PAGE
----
While the first part of the panel looked at elite politics, the second was focused on cultural politics. ÁNGEL ALCALDE FERNÁNDEZ (Zaragoza) argued that veterans’ organisations played an important legitimising role as bearers of what he termed the “war culture” of the Franco regime. He showed that in the immediate post-war period, rituals were centred around concepts of “unity” and “sacrifice” but that this model changed as Spain turned towards a policy of “desarrollismo” in the 1960s. Similarly, CONSTANTIN CLAUDIU OANCEA (Florence), looked at Ceausescu’s “Song to Romania” festival. His paper suggested that, although individual observance of these rituals was heterogeneous, the nation-wide festival served as an institution of stability, through the creation of rituals and myths of Romanian greatness. Thus, these papers argued – particularly cogently in Oancea’s case – that cultural politics, in the form of rituals and festivals were an important means for stabilization. However, as TILL KÖSSLER (Bochum) rightly pointed out, a bottom-up perspective would be necessary to discern how individual participants perceived such rituals, and therefore how effective they actually were.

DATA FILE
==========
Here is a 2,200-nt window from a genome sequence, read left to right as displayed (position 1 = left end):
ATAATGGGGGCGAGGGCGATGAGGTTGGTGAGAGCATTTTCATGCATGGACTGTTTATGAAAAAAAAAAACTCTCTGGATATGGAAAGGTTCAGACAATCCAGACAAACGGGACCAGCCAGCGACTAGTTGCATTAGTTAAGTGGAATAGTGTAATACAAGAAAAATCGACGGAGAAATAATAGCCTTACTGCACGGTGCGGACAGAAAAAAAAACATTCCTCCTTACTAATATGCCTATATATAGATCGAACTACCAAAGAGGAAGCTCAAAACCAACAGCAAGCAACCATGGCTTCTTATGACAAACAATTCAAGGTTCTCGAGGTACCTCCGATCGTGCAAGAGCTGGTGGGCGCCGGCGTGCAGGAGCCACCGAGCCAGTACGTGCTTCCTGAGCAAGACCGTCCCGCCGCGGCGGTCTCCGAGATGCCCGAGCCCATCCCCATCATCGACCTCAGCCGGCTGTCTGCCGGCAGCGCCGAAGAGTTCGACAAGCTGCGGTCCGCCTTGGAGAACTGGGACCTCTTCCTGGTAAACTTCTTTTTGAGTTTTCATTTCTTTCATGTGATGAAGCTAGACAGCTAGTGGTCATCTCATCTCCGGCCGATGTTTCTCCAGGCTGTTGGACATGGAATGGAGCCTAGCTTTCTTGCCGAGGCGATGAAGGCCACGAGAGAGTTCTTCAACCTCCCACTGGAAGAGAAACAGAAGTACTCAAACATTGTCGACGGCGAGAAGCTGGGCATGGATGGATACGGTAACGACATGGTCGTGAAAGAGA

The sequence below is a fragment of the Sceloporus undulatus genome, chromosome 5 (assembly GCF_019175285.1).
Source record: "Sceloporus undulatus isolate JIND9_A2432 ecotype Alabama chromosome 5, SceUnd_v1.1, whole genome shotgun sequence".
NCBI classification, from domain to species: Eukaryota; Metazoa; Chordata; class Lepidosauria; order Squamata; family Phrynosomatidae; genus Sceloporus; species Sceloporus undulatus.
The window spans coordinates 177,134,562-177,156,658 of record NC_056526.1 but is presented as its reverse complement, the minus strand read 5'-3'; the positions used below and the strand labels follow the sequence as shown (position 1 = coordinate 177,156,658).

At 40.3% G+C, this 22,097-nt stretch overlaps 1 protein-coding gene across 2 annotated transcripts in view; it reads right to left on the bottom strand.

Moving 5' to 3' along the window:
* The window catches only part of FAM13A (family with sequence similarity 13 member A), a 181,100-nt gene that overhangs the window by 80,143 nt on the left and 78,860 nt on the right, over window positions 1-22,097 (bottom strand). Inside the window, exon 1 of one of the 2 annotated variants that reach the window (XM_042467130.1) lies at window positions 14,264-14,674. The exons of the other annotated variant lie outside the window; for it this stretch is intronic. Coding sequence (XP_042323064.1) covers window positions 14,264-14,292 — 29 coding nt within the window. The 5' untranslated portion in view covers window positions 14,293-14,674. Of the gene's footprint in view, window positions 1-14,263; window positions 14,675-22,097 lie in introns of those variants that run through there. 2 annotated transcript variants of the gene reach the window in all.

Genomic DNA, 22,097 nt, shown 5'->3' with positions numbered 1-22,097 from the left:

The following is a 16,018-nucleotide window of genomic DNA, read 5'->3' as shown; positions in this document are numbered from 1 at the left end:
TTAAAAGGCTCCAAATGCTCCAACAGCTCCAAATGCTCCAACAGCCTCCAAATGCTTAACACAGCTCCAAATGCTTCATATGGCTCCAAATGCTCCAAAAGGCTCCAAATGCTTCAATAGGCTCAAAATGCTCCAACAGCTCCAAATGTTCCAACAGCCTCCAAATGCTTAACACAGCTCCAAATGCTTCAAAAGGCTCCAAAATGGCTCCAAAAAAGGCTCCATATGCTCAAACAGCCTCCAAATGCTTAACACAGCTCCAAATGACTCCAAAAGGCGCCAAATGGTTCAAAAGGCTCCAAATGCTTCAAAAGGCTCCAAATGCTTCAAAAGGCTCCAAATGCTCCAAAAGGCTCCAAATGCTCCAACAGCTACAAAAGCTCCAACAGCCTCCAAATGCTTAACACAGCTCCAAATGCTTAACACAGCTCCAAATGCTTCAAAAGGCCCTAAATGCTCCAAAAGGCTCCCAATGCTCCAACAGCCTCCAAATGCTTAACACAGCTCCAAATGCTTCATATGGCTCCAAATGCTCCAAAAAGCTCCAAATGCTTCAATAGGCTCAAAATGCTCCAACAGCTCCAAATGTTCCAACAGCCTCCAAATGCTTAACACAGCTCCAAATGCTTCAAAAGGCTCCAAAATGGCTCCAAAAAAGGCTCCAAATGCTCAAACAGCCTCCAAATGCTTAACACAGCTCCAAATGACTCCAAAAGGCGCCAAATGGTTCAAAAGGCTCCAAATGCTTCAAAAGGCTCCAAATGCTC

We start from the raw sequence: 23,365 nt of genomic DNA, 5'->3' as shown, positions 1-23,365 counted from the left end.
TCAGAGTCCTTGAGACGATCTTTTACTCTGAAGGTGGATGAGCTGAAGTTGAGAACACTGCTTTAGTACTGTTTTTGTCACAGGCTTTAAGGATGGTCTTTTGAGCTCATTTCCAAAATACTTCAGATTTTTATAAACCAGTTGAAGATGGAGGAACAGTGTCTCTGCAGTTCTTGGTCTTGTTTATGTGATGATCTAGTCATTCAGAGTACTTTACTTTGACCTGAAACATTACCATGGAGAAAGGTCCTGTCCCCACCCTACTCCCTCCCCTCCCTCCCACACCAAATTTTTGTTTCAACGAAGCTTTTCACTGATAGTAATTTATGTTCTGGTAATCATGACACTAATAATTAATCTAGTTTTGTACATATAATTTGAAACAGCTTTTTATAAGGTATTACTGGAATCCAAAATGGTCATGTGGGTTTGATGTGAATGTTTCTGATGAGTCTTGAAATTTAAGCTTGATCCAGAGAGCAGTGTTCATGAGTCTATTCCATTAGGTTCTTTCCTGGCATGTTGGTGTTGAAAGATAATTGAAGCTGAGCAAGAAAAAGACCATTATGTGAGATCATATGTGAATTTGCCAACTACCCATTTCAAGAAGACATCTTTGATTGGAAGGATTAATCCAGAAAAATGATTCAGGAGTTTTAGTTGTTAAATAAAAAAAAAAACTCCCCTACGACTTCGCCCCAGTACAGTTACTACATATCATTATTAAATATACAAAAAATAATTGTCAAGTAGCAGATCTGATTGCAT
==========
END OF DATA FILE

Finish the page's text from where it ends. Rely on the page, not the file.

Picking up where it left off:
The second panel, meanwhile, took a closer look at the actors themselves, as speakers analysed particular social groups and their interactions with the ruling structures. ANDRÉS ANTOLÍN HOFRICHTER (Freiburg) provided evidence of the erosion of Francoist authority as he showed how historians at the Centro de Estudios Históricos Internacionales moved from producing regime-friendly history to an essentially oppositional grouping, devoted to documenting the Civil War. But while this paper (and most of the other papers on the Iberian peninsula) suggested an outright draining of authority for the regime, the remaining speakers suggested that within the Soviet Union the relationship between regime and various intellectual and artistic groups was a great deal more ambiguous. MICHEL ABESSER (Freiburg) discussed the Moscow jazz scene of the 1960s, showing how so-called “Youth Cafés” became a site around which various relationships between officialdom and grass-roots enthusiasts played out. The “Soviet for Youth Café Orchestras” gained legitimacy by its prominent staff of composers, teachers, and representatives of the Party and the Komsomol and helped establishing improvisation, something despised by ‘experts’ as a substitute for ‘real’ musical training, as a legitimate practice in music. The paper thus suggested the existence of cultural spaces which were both official, yet somewhat deviated from the values held in the high corridors of power. SIMON HUXTABLE (Birkbeck), in his paper on journalists at Soviet youth newspaper Komsomol’skaia Pravda, reiterated this idea, suggesting that the material that appeared in the press was not always approved of by those in the highest corridors of power. Personal relationships and informal practices, he argued, could be every bit as important as the official rules and went on to envisage ‘the regime’ as a series of interlocking personal relationships with individuals of differing viewpoints. SAMANTHA SHERRY (Edinburgh), who discussed Soviet translators of Western literature and their censorship of texts, presented another kind of complexity. In an intriguing presentation, she argued that translators occupied a complex position between the Soviet Union and the West. Translators attempted to resist the worst excesses of censorship, but, at the same time, were unrepentant about their own self-censorship of texts, without which many works would not have been published. Thus, like Abesser and Huxtable, she suggested that the agency of cultural agents in authoritarian regimes was a rather complex phenomenon, varying in different contexts.